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LARSON v. WIND

February 22, 1982

JAY LARSON, PLAINTIFF,
v.
THOMAS WIND, ET AL., DEFENDANTS.



The opinion of the court was delivered by: Shadur, District Judge.

MEMORANDUM OPINION AND ORDER

Jay Larson ("Larson")*fn1 originally sued the Villages of Addison ("Addison") and Villa Park ("Villa Park"), the City of Elmhurst ("Elmhurst"), Addison police officer Thomas Wind ("Wind"), an unidentified Villa Park police officer (since identified as Genaro Esposito, "Esposito," though not yet named as a party defendant) and other unidentified police officers, alleging that all defendants violated Larson's civil rights in connection with the claimed December 28, 1980 shooting of Larson by Wind. Complaint Count I seeks relief under 42 U.S.C. § 1983 ("Section 1983"). Counts II through IV assert various tort theories.*fn2 Counts V and VI, added by amendment November 17, 1981, and joining Addison Police Chief Alexander Gorr ("Gorr") and Villa Park Police Chief William Kohnke ("Kohnke"), do not specify their theories of action but appear to be asserted under Section 1983.

Addison, Gorr, Villa Park and Esposito have moved for summary judgment as to all claims against them. For the reasons contained in this memorandum opinion and order defendants' motions are denied.

Background Facts*fn3

Larson alleges that on December 28, 1980 he was driving his automobile in Addison when he was "confronted by an Addison police officer." Larson refused to stop at the officer's directive, and an automobile chase ensued through Addison, Villa Park and Elmhurst (at speeds reaching 130 m.p.h.). Police officers from all three municipalities joined in the chase. Larson allegedly decided to surrender "shortly thereafter" and voluntarily stopped his automobile at 405-07 Hamilton Street in Villa Park. When he got out of the automobile Larson was shot by Wind, allegedly without justification.

Larson's Changed Theories of Liability

In response to the current motions Larson has shifted ground considerably in asserting liability of the various defendants. Though the Complaint has not been amended to catch up to Larson's changed theories, this opinion will deal with his present positions, which may be summarized as follows:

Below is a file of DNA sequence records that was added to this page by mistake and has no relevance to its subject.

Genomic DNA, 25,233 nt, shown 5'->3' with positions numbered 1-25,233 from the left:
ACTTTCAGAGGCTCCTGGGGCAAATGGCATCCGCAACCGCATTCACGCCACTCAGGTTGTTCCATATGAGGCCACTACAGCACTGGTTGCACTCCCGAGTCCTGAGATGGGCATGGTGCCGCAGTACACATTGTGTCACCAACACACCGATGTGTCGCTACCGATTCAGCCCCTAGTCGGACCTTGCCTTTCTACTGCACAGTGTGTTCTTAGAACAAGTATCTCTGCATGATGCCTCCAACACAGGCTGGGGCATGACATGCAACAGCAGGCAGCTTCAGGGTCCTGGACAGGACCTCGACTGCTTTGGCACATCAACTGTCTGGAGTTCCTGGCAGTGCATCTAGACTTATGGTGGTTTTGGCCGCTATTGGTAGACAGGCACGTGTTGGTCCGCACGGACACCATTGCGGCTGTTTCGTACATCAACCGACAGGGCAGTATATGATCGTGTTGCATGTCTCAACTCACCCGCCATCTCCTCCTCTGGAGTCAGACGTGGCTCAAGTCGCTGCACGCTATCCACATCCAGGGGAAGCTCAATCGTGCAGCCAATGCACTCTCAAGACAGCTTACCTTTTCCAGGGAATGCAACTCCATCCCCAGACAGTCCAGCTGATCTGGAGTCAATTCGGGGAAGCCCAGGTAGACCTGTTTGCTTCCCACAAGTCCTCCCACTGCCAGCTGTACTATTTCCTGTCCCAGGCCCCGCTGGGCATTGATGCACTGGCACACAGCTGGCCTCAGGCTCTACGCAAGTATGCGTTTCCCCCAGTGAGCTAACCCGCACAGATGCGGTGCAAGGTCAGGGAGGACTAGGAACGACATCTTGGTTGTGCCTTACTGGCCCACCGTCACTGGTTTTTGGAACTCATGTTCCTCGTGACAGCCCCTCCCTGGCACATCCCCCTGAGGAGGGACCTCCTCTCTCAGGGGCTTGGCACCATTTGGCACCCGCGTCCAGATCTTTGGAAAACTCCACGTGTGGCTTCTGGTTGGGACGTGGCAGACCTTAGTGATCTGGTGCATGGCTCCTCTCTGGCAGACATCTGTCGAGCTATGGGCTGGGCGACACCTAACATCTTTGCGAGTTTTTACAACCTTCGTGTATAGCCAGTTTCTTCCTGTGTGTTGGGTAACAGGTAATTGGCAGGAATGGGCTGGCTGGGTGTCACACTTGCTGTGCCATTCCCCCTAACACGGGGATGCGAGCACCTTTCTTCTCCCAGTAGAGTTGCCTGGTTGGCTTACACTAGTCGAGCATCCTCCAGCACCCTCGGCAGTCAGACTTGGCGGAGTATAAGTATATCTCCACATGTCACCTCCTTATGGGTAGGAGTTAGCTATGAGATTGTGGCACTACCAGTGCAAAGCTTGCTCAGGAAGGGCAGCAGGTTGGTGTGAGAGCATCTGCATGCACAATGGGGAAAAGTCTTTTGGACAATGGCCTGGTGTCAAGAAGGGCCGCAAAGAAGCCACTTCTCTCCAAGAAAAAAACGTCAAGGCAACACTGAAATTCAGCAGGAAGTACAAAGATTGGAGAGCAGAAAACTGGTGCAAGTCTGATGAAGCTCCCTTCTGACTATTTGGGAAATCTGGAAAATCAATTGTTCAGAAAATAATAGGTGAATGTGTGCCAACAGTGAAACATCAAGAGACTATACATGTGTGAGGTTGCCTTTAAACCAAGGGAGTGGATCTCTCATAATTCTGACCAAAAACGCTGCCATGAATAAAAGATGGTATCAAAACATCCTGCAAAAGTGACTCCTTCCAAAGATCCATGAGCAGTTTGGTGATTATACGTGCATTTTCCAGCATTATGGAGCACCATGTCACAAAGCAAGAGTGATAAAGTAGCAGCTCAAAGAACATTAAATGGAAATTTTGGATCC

Addison, which employed Wind at the time of the
  shooting, caused Larson's injury through (1) its
  lack of training and supervision of its police
  officers, including the absence of any policies,
  procedures or guidelines covering the use of
  firearms, (2) its reckless hiring and screening
  procedures for police officers and (3) a post hoc
  condonation or ratification of Wind's actions.
    Gorr, who was Addison's temporary police chief at
  the time of the shooting, is liable on essentially
  the same grounds as Addison: by failing to
  implement procedures or guidelines that might have
  prevented the shooting.
    Esposito, who participated in the arrest (though
  he physically subdued Larson's passenger rather
  than Larson himself), was a primary antagonist at
  the scene of the shooting. By his own actions he
  helped create an atmosphere of lawlessness and
  violence, of which the shooting was a direct and
  natural consequence. Esposito also failed to insure
  that Larson was transferred to a hospital promptly
  after the shooting.
    Villa Park was delinquent as to Esposito, just as
  Addison was as to Wind. Villa Park too failed to
  implement specific policies or guidelines on
  firearm use and the use of deadly force,
  establishing a causal link between Villa Park and
  Esposito's behavior.

As to each of the municipal defendants Larson must prove for Section 1983 liability that the claimed constitutional violations by police officers were the product of governmental "policy" or "custom." Monell v. Department of Social Services, 436 U.S. 658, 691, 98 S.Ct. 2018, 2036, 56 L.Ed.2d 611 (1978). Monell, id. at 690 n. 55, 98 S.Ct. at 2035 n. 55, also negates respondeat superior liability as to Gorr. Because this opinion finds Larson's Section 1983 claims still viable, it will not treat with the proof requirements for his pendent state law claims.

Defendants' ...


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